The success of the Because the Ocean initiative and the Ocean and Climate Platform
On the sidelines of COP26, the Tara Ocean Foundation is pleased with the success of the actions carried out by the Because the Ocean initiative and the Ocean and Climate Platform, of which it is a founding member.
On October 31st, on the eve of the opening of COP26, the third Because the Ocean declaration was signed in the presence of many high-level representatives. Launched in 2015 by a few countries on the schooner Tara, the initiative now has 41 signatory countries. In particular, the declaration calls for:
- strive for the acceleration of efforts to phase out greenhouse gas emissions from international shipping;
- further the development of clean offshore renewable energy sources, taking into account possible impacts on marine and coastal ecosystems;
- advocate for strengthening public and private sources of support for climate adaptation and mitigation in the ocean, including with multilateral development banks, climate funds, Official Development Assistance, and other international Financial Institutions;
- work with the Intergovernmental Panel on Climate Change (IPCC) to meet these goals and foster the exchange of knowledge and good practice.
The 41 signatories of the third Because of the Ocean declaration:
The Ocean and Climate Platform, together with the international “Ocean” community, also launched shortly before COP26 the “Ocean for Climate” declaration calling on governments to accelerate the deployment of ocean-based climate solutions.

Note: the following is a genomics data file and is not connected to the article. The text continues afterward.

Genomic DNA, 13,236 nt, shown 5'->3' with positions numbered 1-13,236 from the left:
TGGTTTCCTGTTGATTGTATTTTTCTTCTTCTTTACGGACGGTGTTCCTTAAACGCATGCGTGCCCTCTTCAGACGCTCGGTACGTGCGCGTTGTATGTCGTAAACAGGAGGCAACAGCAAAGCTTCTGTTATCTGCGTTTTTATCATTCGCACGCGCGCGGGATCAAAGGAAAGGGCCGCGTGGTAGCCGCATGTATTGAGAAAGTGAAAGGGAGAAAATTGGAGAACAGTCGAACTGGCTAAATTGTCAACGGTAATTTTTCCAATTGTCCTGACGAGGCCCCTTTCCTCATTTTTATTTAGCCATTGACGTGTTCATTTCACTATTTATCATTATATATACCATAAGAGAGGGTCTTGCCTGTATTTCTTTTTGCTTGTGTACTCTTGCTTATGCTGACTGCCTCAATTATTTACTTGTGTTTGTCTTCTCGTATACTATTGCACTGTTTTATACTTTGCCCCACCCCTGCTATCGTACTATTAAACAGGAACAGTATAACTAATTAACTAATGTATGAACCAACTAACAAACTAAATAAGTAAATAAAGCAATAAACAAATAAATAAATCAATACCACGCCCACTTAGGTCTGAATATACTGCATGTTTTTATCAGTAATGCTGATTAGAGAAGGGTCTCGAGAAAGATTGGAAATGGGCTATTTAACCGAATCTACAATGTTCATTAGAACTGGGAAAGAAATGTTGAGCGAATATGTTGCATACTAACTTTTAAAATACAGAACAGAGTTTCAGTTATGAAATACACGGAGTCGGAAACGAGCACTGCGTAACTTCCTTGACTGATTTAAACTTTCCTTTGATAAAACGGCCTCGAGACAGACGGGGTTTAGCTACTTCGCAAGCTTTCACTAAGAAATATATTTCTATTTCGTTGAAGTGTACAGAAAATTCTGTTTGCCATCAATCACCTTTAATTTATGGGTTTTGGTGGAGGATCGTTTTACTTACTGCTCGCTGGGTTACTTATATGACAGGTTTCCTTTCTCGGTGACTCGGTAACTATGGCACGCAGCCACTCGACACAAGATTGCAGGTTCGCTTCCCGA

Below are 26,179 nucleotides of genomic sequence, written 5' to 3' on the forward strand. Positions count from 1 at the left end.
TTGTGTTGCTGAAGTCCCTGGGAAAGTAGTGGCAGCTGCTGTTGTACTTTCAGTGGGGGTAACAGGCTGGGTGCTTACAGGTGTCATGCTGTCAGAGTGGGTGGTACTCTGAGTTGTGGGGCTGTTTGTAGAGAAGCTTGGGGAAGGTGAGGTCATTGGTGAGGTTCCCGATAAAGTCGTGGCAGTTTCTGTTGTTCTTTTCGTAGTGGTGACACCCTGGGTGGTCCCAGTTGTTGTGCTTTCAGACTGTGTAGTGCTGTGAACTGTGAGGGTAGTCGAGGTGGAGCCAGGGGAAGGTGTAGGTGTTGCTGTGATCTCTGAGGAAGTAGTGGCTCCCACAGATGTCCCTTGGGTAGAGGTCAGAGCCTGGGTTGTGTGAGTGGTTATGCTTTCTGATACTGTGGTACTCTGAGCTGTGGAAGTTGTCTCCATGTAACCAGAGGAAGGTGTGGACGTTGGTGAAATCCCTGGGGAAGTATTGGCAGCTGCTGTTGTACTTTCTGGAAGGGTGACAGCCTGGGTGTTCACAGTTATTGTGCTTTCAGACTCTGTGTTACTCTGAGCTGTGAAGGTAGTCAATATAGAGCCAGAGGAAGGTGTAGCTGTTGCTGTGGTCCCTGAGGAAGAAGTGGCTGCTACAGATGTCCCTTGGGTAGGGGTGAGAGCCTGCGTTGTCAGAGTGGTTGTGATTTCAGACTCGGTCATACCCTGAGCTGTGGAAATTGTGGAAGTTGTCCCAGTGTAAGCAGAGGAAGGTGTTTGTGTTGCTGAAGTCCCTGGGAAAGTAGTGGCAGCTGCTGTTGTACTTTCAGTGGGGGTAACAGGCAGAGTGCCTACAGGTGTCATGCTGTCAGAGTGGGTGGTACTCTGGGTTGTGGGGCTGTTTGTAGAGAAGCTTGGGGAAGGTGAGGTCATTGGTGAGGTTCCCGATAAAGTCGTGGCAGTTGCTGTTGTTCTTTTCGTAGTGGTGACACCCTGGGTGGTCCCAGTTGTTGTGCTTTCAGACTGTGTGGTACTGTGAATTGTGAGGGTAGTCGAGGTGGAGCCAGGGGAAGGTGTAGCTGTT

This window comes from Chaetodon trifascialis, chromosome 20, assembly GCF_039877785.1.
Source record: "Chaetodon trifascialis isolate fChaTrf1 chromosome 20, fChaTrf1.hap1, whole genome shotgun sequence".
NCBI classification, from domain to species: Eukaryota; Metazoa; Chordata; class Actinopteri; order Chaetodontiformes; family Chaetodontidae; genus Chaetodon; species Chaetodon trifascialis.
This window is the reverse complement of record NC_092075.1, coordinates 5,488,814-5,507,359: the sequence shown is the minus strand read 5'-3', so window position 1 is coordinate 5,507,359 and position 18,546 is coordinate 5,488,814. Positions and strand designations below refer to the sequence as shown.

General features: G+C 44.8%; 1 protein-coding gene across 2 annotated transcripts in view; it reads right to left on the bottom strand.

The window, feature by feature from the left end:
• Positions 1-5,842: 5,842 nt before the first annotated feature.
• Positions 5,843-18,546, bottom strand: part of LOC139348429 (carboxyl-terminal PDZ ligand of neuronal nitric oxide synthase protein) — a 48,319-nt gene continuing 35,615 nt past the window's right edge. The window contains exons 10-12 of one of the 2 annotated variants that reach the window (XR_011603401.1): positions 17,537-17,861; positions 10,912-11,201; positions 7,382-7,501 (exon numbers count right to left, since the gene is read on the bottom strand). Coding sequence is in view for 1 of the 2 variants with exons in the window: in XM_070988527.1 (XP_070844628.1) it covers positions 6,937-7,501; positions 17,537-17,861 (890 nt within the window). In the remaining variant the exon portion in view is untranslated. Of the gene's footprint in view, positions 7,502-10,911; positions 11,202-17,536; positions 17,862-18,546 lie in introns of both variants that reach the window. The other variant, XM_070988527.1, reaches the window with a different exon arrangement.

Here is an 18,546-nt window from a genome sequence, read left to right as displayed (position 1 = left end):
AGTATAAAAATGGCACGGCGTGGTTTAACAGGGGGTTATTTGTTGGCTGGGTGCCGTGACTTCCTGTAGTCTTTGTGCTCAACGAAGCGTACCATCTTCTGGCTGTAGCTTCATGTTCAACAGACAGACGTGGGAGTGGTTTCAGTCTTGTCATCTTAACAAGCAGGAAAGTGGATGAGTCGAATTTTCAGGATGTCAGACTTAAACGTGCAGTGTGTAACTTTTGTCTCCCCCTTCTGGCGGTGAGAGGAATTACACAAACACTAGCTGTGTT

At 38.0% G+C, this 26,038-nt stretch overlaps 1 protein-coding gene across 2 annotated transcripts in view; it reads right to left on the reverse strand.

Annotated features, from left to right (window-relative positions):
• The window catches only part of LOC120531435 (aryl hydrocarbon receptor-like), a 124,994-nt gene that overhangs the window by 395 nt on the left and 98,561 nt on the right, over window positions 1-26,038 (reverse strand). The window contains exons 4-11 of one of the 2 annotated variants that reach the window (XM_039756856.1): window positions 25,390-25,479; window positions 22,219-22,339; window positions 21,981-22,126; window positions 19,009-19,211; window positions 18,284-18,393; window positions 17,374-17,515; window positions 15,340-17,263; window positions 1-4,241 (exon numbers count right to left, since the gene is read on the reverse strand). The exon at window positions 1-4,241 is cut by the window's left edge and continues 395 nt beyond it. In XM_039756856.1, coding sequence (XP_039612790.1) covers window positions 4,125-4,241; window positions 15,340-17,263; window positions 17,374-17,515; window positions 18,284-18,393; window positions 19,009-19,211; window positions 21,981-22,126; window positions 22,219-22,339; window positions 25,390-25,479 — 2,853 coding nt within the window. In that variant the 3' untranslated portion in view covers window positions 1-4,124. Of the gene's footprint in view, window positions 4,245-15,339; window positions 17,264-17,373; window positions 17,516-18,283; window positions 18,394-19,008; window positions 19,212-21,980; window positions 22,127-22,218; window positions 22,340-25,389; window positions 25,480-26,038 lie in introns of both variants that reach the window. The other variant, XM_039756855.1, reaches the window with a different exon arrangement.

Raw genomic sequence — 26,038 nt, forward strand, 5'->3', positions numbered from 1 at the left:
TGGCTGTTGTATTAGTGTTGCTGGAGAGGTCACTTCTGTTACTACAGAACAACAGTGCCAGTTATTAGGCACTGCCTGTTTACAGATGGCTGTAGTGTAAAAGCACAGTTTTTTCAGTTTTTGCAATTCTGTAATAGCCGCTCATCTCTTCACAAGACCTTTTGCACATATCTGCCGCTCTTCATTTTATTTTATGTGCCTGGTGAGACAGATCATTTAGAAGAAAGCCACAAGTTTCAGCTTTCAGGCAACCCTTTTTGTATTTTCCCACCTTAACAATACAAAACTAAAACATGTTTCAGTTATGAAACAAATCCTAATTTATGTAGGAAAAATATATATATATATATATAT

What are the next meetings for the climate after COP26?
Beyond this COP and given, the next one which will take place in November 2022 in Egypt, the presidency held by the United Kingdom will have the difficult task of mobilizing the international community around a much stronger ambition, and in particular to bring China, the United States, and India back to the table with strong commitments. It will also be a matter of advocating for increased support for research on marine ecosystems that can help us solve the problems of tomorrow. Also, at the heart of the recommendations of the civil society, the need to strengthen the scientific capacities of developing countries for a better common and inclusive management of the Ocean.
Each major event, such as a Climate COP, raises hopes, and we often come away disappointed. The disappointing conclusions of this COP 26, unfortunately, echo other multilateral negotiation processes that also fail to achieve the desired or dreamed ambitions. This was the case with the recent failure of the negotiations of the Commission for the Conservation of Antarctic Marine Living Resources (CCAMLR) where each of the proposals for a Marine Protected Area was categorically refused by two States. Similarly, the Marine Biodiversity of Areas Beyond National Jurisdiction (BBNJ) international treaty is still not adopted even though discussions were initiated in 2012.
But what else do we have in hand to synchronize the orchestra of nations than these COPs? Civil society, young people, companies, NGOs must remain more than ever mobilized to alert, educate and even challenge leaders to raise their ambitions. These COPs, where planetary society meets, are unique opportunities to make people feel the desire and pressure to dispose of their climate and their planet in the face of opposing forces that become weaker every year.
The short-term stakes in 2022 at the One Ocean Summit in Brest, at the Our Ocean conference in Palau, or in Lisbon for the United Nations Conference on the Ocean, are crucial. Because when we address the issue of the Ocean, we address the issues of climate, biodiversity, food security, peace, globalization, and human rights. The Ocean is involved in all these areas, so it must be at the center of the concerns of our leaders and our fellow citizens.
By Romy Hentinger, Advocacy and international cooperation projects manager, Tara Ocean Foundation